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New Study Says EVs Actually Create Pollution in the Midwest


A new study says that electric vehicles are causing pollution in the Midwest.

The study, published in American Economic Review, asserts that because the Midwest relies heavily on coal for electricity, the region sees higher pollution due to the increased presence of EVs. This is so, it says, at least when compared with other regions, which don’t use coal to produce electricity.

The study was carried out by a team at the University of North Carolina. The researchers looked at air pollution caused by vehicles and how it varied from region to region.

“In many locations, the comparison between a gasoline vehicle and an electric one is really a comparison between burning gasoline or a mix of coal and natural gas to move the vehicle,” the study says.

The researchers were comparing pollution by both region and type of vehicle in order to figure out what value subsidies for EVs have. In the case of the Midwest, the researchers found that subsidies for EVs didn’t reduce pollution, but increased it, thanks to the burning of coal to generate electricity.

While the study covered immediate emissions (such as the emissions produced as coal is burned to generate electricity), it did not account for other environmental costs related to production of materials, nor did it take into account the effect of environmental regulations on pollution. It also assumed that our current electrical grid will not improve and that current fuel technology will also remain the same going forward.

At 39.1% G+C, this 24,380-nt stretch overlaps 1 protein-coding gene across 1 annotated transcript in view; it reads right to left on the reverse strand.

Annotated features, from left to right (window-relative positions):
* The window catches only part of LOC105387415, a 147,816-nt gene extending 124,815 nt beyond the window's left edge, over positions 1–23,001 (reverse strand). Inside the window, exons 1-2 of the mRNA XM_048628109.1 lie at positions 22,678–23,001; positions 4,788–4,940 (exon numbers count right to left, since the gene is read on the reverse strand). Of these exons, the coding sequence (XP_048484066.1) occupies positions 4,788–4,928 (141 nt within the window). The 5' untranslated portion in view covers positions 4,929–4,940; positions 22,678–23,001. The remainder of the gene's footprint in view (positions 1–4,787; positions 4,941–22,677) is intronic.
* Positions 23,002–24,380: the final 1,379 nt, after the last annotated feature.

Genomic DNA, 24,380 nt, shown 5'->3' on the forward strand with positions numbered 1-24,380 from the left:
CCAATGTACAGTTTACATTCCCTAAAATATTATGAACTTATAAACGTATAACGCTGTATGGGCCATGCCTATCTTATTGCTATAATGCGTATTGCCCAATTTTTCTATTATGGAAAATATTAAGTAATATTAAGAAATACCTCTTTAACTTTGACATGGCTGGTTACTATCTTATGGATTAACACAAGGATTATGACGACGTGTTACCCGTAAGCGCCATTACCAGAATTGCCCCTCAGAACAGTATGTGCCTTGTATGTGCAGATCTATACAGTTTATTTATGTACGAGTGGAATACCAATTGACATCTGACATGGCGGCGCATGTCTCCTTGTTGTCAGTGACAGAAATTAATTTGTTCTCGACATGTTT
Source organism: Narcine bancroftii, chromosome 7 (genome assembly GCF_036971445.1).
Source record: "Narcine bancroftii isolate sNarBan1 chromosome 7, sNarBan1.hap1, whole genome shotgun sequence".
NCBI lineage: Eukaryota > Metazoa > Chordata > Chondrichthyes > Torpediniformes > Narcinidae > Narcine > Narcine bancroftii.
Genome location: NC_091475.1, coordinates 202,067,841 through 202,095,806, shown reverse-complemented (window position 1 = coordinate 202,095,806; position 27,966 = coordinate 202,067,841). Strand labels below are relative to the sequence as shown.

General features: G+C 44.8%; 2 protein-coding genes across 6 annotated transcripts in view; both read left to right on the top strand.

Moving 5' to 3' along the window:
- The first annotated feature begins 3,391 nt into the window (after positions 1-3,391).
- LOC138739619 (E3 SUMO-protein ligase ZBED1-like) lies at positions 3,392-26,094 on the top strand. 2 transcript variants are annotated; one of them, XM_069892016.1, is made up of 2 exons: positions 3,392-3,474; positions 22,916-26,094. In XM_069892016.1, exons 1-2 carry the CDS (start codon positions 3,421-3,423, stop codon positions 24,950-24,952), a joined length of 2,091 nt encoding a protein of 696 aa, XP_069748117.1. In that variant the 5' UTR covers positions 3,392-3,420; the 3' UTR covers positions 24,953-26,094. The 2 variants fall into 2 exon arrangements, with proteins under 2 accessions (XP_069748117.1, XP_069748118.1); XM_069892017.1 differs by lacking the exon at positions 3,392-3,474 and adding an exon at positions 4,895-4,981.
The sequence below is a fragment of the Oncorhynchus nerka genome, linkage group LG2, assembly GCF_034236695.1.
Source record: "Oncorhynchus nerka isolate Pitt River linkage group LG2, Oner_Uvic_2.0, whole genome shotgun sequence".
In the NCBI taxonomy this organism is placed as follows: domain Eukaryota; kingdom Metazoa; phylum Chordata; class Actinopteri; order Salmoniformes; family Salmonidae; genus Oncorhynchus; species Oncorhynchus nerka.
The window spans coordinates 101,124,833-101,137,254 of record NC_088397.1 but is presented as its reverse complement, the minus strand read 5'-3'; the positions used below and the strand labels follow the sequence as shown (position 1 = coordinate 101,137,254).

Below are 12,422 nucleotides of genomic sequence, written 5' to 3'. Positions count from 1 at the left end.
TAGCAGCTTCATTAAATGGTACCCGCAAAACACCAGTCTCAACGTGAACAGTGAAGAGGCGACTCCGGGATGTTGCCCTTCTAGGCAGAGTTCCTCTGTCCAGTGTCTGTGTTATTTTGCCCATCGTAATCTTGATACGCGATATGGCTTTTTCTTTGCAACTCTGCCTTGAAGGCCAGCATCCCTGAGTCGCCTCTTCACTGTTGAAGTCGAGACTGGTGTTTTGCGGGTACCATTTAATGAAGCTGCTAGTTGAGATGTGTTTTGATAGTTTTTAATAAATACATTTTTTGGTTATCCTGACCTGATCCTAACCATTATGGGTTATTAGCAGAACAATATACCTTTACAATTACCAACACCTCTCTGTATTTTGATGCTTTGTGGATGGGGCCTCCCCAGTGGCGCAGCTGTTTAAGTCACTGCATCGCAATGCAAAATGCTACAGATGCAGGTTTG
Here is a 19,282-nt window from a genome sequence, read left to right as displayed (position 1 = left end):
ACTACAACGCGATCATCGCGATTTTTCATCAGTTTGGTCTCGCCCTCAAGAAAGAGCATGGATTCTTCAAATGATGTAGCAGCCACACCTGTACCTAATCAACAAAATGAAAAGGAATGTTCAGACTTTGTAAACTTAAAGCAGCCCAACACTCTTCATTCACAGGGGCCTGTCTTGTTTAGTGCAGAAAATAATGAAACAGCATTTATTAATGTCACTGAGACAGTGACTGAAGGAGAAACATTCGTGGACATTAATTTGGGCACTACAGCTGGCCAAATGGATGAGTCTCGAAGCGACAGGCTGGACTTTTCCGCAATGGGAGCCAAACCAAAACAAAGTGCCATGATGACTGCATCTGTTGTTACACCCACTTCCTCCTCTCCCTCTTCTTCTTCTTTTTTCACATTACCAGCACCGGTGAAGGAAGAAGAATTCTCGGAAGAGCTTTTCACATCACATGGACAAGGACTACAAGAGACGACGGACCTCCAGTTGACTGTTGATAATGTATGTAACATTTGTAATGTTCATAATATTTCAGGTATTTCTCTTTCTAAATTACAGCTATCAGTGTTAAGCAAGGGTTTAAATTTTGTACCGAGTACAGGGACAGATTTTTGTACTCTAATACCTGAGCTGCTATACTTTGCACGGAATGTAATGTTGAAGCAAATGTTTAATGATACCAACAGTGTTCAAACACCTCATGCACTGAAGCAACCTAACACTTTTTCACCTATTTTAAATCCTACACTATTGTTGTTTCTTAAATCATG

Because the study doesn’t take the effect of environmental regulations into account, that means the study is assuming that as more EVs are sold, there will be an increase in coal burning. That actually wouldn’t happen, due to environmental regulations.

“With these caveats in mind, our main results show that the subsidy for electric vehicles is not justified by environmental benefits,” the researchers said. They also said “a combination of innovation spillovers, learning by doing, and dynamic changes to the electricity grid.”

[source: American Economic Review via Inverse]

This article first appeared on hybridcars.com

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